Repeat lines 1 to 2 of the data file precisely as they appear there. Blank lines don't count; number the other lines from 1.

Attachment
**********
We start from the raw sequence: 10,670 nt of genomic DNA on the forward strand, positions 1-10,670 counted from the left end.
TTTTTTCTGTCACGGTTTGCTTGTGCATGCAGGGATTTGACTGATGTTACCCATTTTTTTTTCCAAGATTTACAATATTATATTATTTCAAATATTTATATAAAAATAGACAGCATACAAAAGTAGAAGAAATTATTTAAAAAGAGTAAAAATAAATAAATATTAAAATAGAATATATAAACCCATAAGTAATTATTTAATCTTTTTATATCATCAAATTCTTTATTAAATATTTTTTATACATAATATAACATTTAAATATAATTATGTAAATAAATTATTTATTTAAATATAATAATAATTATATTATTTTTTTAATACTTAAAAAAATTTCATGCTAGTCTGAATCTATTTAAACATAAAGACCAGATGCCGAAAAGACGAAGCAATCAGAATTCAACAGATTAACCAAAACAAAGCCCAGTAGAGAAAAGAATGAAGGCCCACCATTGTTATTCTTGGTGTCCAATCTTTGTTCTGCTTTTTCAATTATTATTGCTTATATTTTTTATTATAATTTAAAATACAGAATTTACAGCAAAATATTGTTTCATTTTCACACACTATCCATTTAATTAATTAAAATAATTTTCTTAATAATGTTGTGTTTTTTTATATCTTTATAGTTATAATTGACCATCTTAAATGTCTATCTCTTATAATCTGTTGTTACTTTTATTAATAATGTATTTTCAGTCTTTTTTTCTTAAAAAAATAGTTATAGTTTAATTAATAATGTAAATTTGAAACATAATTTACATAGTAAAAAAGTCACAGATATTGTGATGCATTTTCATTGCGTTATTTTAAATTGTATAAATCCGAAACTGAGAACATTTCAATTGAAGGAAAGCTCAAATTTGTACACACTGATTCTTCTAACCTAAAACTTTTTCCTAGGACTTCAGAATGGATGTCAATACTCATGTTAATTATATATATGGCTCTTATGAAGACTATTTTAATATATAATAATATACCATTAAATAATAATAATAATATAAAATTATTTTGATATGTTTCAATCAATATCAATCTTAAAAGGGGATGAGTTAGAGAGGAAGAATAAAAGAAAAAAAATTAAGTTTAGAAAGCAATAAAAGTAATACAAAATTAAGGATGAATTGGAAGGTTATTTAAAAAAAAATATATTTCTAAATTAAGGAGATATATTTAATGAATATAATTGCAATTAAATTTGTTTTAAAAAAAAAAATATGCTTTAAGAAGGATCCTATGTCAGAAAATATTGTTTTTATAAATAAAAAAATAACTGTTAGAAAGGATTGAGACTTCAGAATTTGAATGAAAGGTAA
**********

We start from the raw sequence: 10,670 nt of genomic DNA on the forward strand, positions 1-10,670 counted from the left end.
TTTTTTCTGTCACGGTTTGCTTGTGCATGCAGGGATTTGACTGATGTTACCCATTTTTTTTTCCAAGATTTACAATATTATATTATTTCAAATATTTATATAAAAATAGACAGCATACAAAAGTAGAAGAAATTATTTAAAAAGAGTAAAAATAAATAAATATTAAAATAGAATATATAAACCCATAAGTAATTATTTAATCTTTTTATATCATCAAATTCTTTATTAAATATTTTTTATACATAATATAACATTTAAATATAATTATGTAAATAAATTATTTATTTAAATATAATAATAATTATATTATTTTTTTAATACTTAAAAAAATTTCATGCTAGTCTGAATCTATTTAAACATAAAGACCAGATGCCGAAAAGACGAAGCAATCAGAATTCAACAGATTAACCAAAACAAAGCCCAGTAGAGAAAAGAATGAAGGCCCACCATTGTTATTCTTGGTGTCCAATCTTTGTTCTGCTTTTTCAATTATTATTGCTTATATTTTTTATTATAATTTAAAATACAGAATTTACAGCAAAATATTGTTTCATTTTCACACACTATCCATTTAATTAATTAAAATAATTTTCTTAATAATGTTGTGTTTTTTTATATCTTTATAGTTATAATTGACCATCTTAAATGTCTATCTCTTATAATCTGTTGTTACTTTTATTAATAATGTATTTTCAGTCTTTTTTTCTTAAAAAAATAGTTATAGTTTAATTAATAATGTAAATTTGAAACATAATTTACATAGTAAAAAAGTCACAGATATTGTGATGCATTTTCATTGCGTTATTTTAAATTGTATAAATCCGAAACTGAGAACATTTCAATTGAAGGAAAGCTCAAATTTGTACACACTGATTCTTCTAACCTAAAACTTTTTCCTAGGACTTCAGAATGGATGTCAATACTCATGTTAATTATATATATGGCTCTTATGAAGACTATTTTAATATATAATAATATACCATTAAATAATAATAATAATATAAAATTATTTTGATATGTTTCAATCAATATCAATCTTAAAAGGGGATGAGTTAGAGAGGAAGAATAAAAGAAAAAAAATTAAGTTTAGAAAGCAATAAAAGTAATACAAAATTAAGGATGAATTGGAAGGTTATTTAAAAAAAAATATATTTCTAAATTAAGGAGATATATTTAATGAATATAATTGCAATTAAATTTGTTTTAAAAAAAAAAATATGCTTTAAGAAGGATCCTATGTCAGAAAATATTGTTTTTATAAATAAAAAAATAACTGTTAGAAAGGATTGAGACTTCAGAATTTGAATGAAAGGTAA